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US House panel approves bill to bolster critical infrastructure security against increasingly frequent cyberattacks

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The US House Homeland Security Committee on Wednesday has advanced measures to bolster security of systems that power critical infrastructure such as the electric grid and other essential services in the United States. This bill would further improve and expand efforts undertaken by the Department of Homeland Security to identify, detect and mitigate any threats that could threaten industrial control systems.

The bill aims to introduce changes to the Homeland Security Act of 2002 and direct DHS’s National Cybersecurity and Communications Integration Center to “maintain capabilities to identify and address threats and vulnerabilities to products and technologies intended for use in the automated control of critical infrastructure processes.”

This department would therefore be authorized to offer and provide technical assistance to manufacturers, end users and industry stakeholders to identify and mitigate any vulnerabilities that may impact these critical systems. It would also establish additional safeguards to protect the country’s critical sectors including power and water systems, manufacturing, transportation, energy and more.

Rep. Don Bacon (R-Neb.), who sponsored and presented the legislation, made a reference to the attack on Pearl Harbor saying “the next December 7 won’t be a strictly kinestic attack with missiles and torpedoes, but will be paired with cyberattacks to our private sector functions.”

“We know we are vulnerable now to these cyberattacks on our energy grid,” Bacon added. “The time is now to start building that resiliency in our energy grid.”

The bill comes after security researchers have warned threat actors are increasingly targeting critical infrastructure sectors using a multitude of cyber attack campaigns and increasingly sophisticated weapons and tools. In some cases, hackers managed to breach energy sector networks to access information on industrial industrial control and supervisory control and data acquisition (SCADA) systems.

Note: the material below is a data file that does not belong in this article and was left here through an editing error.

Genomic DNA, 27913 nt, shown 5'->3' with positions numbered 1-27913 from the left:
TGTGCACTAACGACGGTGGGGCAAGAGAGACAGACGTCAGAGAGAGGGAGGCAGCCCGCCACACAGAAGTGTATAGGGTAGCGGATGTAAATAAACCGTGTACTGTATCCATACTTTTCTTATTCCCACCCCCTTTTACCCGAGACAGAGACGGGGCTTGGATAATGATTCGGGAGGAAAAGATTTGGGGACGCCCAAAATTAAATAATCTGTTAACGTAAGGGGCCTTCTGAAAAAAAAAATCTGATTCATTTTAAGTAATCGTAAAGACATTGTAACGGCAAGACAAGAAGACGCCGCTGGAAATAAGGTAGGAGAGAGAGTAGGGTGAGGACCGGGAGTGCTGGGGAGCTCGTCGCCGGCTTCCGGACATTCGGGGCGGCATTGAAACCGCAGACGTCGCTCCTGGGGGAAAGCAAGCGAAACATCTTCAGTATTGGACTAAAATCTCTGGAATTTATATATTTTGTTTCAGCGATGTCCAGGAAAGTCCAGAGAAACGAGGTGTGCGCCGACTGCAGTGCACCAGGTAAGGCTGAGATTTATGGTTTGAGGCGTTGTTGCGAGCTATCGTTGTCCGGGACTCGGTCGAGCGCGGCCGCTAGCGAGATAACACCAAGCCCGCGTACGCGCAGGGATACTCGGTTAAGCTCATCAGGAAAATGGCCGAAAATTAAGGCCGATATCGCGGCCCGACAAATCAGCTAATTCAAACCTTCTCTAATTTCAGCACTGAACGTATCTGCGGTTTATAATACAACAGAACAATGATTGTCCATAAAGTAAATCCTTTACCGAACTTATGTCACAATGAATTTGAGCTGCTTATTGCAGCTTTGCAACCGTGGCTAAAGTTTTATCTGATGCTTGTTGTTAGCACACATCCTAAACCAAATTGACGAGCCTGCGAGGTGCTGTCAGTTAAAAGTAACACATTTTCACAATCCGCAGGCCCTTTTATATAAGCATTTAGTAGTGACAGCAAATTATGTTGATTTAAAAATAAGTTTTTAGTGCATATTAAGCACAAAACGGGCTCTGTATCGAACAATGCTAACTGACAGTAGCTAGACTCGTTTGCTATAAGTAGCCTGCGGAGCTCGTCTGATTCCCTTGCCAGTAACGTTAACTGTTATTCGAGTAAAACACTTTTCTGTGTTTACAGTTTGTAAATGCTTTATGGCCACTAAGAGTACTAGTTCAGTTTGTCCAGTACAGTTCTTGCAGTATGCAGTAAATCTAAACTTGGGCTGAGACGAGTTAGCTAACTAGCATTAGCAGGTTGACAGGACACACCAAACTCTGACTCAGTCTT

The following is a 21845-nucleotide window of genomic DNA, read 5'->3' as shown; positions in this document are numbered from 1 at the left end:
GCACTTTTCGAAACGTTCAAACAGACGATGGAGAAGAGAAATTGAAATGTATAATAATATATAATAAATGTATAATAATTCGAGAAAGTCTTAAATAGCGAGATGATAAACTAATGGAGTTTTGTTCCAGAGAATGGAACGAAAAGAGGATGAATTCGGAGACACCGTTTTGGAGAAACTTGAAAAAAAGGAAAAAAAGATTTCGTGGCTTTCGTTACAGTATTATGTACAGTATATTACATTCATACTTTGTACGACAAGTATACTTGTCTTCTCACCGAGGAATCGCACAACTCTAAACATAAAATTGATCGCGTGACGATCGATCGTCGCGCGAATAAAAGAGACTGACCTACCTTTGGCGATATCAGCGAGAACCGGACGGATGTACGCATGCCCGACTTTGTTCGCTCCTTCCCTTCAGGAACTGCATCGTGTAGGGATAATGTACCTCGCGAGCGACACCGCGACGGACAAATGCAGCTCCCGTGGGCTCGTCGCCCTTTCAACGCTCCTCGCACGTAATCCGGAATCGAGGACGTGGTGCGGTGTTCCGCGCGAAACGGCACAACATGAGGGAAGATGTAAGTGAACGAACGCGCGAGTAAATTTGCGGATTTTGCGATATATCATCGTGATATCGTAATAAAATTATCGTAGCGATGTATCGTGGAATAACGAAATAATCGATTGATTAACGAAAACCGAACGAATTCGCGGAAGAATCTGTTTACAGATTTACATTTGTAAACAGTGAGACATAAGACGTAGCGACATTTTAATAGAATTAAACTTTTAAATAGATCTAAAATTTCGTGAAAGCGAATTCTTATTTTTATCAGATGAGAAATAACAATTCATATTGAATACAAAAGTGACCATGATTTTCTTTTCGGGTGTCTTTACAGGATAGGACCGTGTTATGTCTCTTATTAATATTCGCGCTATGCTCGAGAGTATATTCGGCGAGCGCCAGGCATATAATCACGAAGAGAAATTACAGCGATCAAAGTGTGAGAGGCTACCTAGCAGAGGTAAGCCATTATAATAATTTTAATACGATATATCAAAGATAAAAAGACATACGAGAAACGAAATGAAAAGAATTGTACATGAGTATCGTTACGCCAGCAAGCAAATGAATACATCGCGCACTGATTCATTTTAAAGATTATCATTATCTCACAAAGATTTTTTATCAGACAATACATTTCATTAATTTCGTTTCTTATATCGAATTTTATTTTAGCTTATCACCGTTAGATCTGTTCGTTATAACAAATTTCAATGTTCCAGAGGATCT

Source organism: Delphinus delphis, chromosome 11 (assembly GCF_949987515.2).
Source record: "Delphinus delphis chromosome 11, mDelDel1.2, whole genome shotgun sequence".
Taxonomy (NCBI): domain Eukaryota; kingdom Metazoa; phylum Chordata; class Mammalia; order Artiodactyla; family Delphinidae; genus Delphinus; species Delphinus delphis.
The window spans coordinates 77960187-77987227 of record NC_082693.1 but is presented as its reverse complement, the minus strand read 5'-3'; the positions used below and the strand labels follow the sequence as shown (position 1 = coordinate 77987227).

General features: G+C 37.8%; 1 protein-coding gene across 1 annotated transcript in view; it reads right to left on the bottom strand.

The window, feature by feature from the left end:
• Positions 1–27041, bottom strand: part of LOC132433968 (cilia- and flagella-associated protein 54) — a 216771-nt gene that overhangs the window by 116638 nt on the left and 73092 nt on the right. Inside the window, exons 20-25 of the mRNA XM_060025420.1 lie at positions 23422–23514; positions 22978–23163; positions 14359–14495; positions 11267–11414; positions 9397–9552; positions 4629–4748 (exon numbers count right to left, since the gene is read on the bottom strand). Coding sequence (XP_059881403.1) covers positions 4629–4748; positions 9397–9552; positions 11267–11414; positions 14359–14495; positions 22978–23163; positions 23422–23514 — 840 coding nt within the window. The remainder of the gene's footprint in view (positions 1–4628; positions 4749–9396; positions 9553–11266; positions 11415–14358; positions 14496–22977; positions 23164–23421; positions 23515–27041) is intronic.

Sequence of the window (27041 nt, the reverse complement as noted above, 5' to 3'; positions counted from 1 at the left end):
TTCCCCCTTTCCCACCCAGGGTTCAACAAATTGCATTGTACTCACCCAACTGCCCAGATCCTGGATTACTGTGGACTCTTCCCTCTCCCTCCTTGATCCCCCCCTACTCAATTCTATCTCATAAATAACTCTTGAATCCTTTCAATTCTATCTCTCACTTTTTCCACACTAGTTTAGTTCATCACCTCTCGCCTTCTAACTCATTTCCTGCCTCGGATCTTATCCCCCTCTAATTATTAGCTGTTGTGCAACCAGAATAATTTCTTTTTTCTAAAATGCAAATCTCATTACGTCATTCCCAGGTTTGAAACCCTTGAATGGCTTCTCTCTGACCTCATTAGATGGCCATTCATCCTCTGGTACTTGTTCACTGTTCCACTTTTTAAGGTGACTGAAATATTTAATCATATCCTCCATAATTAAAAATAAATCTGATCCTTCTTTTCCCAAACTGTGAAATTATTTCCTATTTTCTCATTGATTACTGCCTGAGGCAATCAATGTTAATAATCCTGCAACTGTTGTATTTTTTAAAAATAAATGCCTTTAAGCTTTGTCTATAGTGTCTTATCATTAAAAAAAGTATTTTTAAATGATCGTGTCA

The bill would "lead, in coordination with relevant sector-specific agencies, Federal Government efforts to identify and mitigate cybersecurity threats to industrial control systems, including supervisory control and data acquisition systems.

Rep. Jim Langevin (D-R.I.) has also added an amendment to the bill that allows the committee to set up a vulnerability coordination program at the DHS to help disclose any previously unknown vulnerabilities in the industrial control system sector that must be disclosed to the industry and mitigated.

The bill also directed the department to brief the congress about the efforts taken to protect industrial control systems twice a year for four years after the enactment of the bill.

“Industrial control systems perform essential functions in managing the operation of electric power generators, medical devices, water treatment facilities, manufacturing processes and so much more,” Bacon said in a statement. “If these critical applications were to be disrupted or damaged, our nation could face catastrophic consequences to our national and economic security, and public health and safety.”

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